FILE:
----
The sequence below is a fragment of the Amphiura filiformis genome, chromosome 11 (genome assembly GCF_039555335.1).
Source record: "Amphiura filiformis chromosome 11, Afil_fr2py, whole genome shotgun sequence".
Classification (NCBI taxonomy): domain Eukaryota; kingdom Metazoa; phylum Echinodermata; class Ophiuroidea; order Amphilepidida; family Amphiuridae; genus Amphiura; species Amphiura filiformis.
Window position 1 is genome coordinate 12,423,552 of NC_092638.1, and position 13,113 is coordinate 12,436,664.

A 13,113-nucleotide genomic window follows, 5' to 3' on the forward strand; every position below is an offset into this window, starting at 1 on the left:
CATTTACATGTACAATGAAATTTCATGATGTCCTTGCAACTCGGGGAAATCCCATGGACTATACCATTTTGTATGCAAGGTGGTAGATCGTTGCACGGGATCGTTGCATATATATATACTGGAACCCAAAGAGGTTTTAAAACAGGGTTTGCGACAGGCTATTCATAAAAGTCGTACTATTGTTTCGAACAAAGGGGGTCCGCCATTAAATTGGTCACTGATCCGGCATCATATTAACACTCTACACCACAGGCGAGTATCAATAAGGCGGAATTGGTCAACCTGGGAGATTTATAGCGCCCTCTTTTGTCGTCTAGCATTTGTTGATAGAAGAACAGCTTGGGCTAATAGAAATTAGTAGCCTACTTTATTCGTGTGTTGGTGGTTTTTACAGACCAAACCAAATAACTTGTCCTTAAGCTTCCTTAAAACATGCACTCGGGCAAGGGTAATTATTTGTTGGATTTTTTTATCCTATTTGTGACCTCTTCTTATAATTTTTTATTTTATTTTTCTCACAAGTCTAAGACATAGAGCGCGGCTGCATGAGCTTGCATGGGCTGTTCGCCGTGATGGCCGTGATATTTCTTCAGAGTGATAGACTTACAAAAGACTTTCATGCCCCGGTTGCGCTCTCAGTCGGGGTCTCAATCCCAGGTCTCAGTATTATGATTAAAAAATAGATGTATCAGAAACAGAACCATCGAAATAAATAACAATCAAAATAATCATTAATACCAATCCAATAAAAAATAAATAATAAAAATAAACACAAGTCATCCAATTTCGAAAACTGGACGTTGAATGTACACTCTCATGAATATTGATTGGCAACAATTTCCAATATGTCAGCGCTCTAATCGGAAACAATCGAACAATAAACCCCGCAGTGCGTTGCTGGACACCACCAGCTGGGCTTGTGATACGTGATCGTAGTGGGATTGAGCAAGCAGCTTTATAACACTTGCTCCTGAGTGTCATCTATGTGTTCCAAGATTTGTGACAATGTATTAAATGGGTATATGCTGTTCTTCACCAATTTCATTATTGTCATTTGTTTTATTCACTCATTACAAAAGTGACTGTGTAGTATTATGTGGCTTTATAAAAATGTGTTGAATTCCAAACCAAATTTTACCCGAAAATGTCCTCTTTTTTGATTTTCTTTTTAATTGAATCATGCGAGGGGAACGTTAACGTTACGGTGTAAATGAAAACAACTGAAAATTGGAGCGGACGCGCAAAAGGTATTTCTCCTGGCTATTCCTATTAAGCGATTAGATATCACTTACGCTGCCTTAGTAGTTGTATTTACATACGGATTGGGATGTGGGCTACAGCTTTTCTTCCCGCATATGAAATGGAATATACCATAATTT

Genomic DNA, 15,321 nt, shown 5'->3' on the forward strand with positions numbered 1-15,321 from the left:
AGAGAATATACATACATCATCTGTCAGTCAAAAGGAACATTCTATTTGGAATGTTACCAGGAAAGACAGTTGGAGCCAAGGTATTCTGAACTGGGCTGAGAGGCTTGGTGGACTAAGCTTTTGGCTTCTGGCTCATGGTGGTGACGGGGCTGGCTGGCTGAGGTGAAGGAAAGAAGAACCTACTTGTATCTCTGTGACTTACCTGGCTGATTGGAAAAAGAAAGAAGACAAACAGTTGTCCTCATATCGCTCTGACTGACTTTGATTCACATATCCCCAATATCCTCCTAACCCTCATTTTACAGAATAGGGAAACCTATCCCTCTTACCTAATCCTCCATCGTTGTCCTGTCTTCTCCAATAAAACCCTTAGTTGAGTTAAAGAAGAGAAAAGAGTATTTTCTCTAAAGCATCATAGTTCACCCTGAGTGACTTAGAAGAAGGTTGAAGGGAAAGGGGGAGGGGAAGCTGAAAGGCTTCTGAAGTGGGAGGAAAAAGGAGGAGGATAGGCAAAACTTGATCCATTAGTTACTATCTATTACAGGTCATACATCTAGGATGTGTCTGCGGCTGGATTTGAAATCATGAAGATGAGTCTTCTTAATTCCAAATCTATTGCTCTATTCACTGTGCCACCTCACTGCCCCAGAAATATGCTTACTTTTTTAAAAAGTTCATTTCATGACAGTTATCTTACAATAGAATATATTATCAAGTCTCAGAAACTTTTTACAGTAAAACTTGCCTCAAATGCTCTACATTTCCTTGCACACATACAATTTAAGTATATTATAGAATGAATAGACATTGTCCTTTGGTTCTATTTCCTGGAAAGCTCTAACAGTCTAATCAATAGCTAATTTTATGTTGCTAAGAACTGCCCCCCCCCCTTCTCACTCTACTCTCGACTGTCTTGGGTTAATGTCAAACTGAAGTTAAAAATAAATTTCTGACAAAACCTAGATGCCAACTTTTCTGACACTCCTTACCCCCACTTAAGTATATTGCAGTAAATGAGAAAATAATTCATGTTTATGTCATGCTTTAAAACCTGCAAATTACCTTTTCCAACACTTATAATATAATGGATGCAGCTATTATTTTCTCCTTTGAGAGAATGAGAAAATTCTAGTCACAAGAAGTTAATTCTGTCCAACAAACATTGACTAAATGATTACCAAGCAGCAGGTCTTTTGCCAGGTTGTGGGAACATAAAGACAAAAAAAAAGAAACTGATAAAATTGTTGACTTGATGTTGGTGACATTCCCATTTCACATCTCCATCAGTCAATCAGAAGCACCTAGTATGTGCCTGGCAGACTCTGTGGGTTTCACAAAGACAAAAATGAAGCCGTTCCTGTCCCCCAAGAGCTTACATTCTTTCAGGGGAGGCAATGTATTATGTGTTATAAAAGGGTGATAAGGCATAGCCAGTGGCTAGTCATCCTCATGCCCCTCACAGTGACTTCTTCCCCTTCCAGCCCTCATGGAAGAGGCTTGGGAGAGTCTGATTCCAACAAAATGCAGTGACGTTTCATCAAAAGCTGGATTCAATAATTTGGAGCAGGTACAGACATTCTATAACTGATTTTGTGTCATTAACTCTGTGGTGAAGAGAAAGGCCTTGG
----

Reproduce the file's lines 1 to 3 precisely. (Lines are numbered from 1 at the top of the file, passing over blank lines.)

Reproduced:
The sequence below is a fragment of the Amphiura filiformis genome, chromosome 11 (genome assembly GCF_039555335.1).
Source record: "Amphiura filiformis chromosome 11, Afil_fr2py, whole genome shotgun sequence".
Classification (NCBI taxonomy): domain Eukaryota; kingdom Metazoa; phylum Echinodermata; class Ophiuroidea; order Amphilepidida; family Amphiuridae; genus Amphiura; species Amphiura filiformis.